• Crank generator and smartphones for shelters’ civil defense – HROC developed a "new innovation" for reliable power in underground shelters (using creative problem solving from situational analysis, given importance of smartphones in shelters to learn survival tactics and safety measures). These crank generators can also offer a more practical way to charge at night, and also at higher wattages. Is necessary to charge drones that enable early warnings and also offer ability to deliver small supplies like medicines in dangerous areas. STATUS: Preliminary testing being done in U.S.

  • Improvised power do-it-yourself (DIY) – HROC’s Remote Rapid Response team is similar to a simulation team. It is used to problem solve based on conditions on the ground. In this case, it determined how to use disabled engines and motors in disaster zones to be a source of power to help civil defense, using an alternator-to-generator conversion process, which can be attached to wind or water turbines to generate power anywhere. STATUS: Research and development in U.S. and Ukraine.

  • Respiratory infection and inflammation DIY kit assembly – Our "Remote Prevention" team has expertise in preventing serious infections (like we did in U.S. Defense Health) that would otherwise consume scarce and costly x-ray or radiology equipment, as well as require ventilators/ICUs. Also critical is its ability to reduce the use of medications when not beneficial, as well reduce the time of clinical teams who are overloaded and burning out already. The same approach can be used in preventing inflammation from toxins, which can also lead to cancers and other long-term afflictions like those experienced by 9/11 first responders in the U.S., by monitoring for toxic dust on black surfaces. STATUS: On the ground testing in Ukraine.

  • Cooperative HRO civil defense support DIY training – Our "Remote Force Multiplication" team maximizes the positive impact support teams on the ground can make, while minimizing errors, of overwhelmed, overworked, and limited staff and resources -- like we did in U.S. Defense Health care teams. The training videos from the webinars include subtitles, since people can't play them at volume when hiding in shelter. STATUS: On the ground testing in Ukraine.




7/4/22: "On America's Independence Day and for global peace and stability, it is important we realize how dependent we and our allies still are on nations with and sources of energy that are destabilizing us. Energy is crucial to all our lives, whether it be for heat, electricity, cooling, transportation, or even in the form of food or healthcare. Without enough power, our way of life ceases. And without power, most of us would cease as well, since to support our 8 billion people on earth, 90% of them require at least electricity for water, food, heating, cooling, safety and health. Ergo, we will typically pay high prices to even to our enemies to secure it. But this jeopardizes the defense and stability of Ukraine and all nations allied with Ukraine currently -- and even does so for nations not aligned with Ukraine but could help, if they could shake the Russian energy habit to stop financing them. This is HROC’s latest initiative’s key mission."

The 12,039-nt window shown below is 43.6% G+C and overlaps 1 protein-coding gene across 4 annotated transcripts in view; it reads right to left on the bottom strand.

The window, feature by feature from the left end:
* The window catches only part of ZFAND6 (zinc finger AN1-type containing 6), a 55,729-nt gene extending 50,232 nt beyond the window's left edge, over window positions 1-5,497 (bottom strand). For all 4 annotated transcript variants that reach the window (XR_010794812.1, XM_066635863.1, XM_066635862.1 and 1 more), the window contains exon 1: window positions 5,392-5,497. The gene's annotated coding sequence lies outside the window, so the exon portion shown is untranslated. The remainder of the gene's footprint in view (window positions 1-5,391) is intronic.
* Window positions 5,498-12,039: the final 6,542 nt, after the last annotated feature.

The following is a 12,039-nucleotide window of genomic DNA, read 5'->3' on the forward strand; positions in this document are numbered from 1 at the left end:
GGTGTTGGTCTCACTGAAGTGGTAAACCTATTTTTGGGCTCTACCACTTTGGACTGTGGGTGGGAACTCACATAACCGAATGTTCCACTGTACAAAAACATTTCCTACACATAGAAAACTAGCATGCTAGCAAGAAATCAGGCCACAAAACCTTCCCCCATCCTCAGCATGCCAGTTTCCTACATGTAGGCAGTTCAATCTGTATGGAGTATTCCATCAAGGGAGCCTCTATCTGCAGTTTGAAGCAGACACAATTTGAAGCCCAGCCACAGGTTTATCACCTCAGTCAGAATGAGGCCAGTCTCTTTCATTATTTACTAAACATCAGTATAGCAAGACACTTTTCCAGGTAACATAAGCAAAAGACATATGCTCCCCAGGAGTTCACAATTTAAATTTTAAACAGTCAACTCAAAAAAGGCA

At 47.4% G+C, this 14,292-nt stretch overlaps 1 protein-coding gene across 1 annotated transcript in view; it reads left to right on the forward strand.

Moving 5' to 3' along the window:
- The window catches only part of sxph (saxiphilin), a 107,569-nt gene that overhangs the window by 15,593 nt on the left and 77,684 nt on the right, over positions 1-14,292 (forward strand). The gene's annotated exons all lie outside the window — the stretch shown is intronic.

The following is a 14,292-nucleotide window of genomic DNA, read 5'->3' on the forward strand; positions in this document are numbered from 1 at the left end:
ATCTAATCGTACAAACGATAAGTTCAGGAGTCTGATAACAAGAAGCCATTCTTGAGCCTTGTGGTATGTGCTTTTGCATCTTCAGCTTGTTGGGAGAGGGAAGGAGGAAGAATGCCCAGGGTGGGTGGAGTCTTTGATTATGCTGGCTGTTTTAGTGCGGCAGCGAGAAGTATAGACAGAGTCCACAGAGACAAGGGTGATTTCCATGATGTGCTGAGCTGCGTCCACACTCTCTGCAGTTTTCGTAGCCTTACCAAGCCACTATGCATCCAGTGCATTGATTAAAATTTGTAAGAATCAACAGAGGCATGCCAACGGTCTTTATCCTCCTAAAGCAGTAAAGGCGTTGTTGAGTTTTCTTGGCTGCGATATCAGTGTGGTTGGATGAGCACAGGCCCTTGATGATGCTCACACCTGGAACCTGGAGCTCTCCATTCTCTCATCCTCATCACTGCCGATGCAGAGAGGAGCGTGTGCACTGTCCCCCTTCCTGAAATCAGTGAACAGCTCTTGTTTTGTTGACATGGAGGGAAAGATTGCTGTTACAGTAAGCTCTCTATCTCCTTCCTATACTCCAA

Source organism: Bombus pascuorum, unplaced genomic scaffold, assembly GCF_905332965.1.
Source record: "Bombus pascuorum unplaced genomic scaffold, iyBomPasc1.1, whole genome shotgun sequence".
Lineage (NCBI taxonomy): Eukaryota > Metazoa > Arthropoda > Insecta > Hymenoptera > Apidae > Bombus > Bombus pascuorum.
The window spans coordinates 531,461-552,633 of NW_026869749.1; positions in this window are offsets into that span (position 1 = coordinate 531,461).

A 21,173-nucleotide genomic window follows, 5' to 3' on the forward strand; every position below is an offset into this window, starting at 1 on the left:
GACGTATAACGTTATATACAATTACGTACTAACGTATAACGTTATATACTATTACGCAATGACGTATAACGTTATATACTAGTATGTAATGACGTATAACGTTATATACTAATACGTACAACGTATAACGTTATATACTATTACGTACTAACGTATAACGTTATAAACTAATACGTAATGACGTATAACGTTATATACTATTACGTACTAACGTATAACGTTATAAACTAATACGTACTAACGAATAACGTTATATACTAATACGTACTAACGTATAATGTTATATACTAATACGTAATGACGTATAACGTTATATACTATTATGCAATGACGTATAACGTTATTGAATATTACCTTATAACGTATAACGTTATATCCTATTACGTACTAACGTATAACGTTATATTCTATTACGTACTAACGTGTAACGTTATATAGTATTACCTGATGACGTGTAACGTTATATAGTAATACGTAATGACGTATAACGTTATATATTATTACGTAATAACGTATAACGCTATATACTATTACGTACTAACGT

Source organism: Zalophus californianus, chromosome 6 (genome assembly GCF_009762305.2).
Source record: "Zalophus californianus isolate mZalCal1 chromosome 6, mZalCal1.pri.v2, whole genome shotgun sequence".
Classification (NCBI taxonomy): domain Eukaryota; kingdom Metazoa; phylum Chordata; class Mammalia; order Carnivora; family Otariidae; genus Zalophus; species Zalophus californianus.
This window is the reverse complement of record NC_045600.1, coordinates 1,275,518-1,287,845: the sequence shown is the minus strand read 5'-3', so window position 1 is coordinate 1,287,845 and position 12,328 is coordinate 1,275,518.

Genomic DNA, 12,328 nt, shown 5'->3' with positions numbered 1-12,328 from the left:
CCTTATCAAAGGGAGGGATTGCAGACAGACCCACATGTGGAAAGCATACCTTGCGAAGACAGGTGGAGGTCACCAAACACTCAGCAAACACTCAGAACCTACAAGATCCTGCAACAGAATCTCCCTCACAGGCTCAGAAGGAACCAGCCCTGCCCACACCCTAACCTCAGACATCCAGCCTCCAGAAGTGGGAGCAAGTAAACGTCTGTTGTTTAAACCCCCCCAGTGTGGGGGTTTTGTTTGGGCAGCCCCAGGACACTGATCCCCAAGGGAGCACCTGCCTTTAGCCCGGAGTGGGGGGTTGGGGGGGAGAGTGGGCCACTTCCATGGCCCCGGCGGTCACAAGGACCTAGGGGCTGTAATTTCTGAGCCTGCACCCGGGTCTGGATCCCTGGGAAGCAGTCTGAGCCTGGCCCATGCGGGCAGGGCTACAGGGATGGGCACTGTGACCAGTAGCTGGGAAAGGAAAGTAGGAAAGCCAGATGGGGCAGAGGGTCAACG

- To explain further and elaborate on this topic:


  • Given the current stakes, we believed that energy awareness needs a rebirth and revitalization in this new world. For example, awareness of where we get energy, how do we use it to make each of our individual lives better, and then how it also makes the world safer against various threats and directly (e.g., not having energy sources to power our Military and Economy) or indirectly (e.g., buying Russian oil to fund their offensive capabilities) from attack.

  • So, to coincide with the US Independence Day, HROC is launching its new energy-focused initiative called the “Powering from Unreliable to Unstoppable Rebirth of Exponential” Energy Cooperative High Reliability Organization (or P.U.U.R.E. Energy CHRO). This comprehensive program’s goal is to reach a state of "Individual Energy Independence and Export" (or “IE squared”) in order to increase various forms of energy available in the world through new inventions and innovations.

  • Its mission is reducing reliance on Russian Energy and support the Ukrainians in their war, while HROC's new innovation lab in Ukraine seeks to help the world achieve greater energy independence from Russian fossil fuels and other materials from Russia as well. Our lab wants to innovate to help the thousands of shelters in Ukraine prepare for what will be a difficult, if not dangerous, winter. And it would try and do this innovating with the world's participation, and would offer this reciprocity to help everyone's own homes and communities in line with a mission summed up by this quote: "Help Ukraine prepare for a war-torn Winter -- and let Ukraine help you prepare for this winter too (Mr. / Ms. World Citizen)."

  • An example of how much impact an approach like this can make can be found in the Victory Gardens encouraged during World War 2. Planting Victory Gardens helped make sure that there was enough food for our soldiers fighting around the world during WW2, helping with food resources, the nation's morale, and the human morality of sacrifice and cooperation. Because canned vegetables were rationed, Victory Gardens also helped people stretch their ration coupons (the amount of certain foods they were allowed to buy at the store). In 1942, roughly 15 million families planted victory gardens. By 1944, an estimated 20 million victory gardens produced roughly 8 million tons of food. This was the equivalent of more than 40% of all the fresh fruits and vegetables consumed in the United States.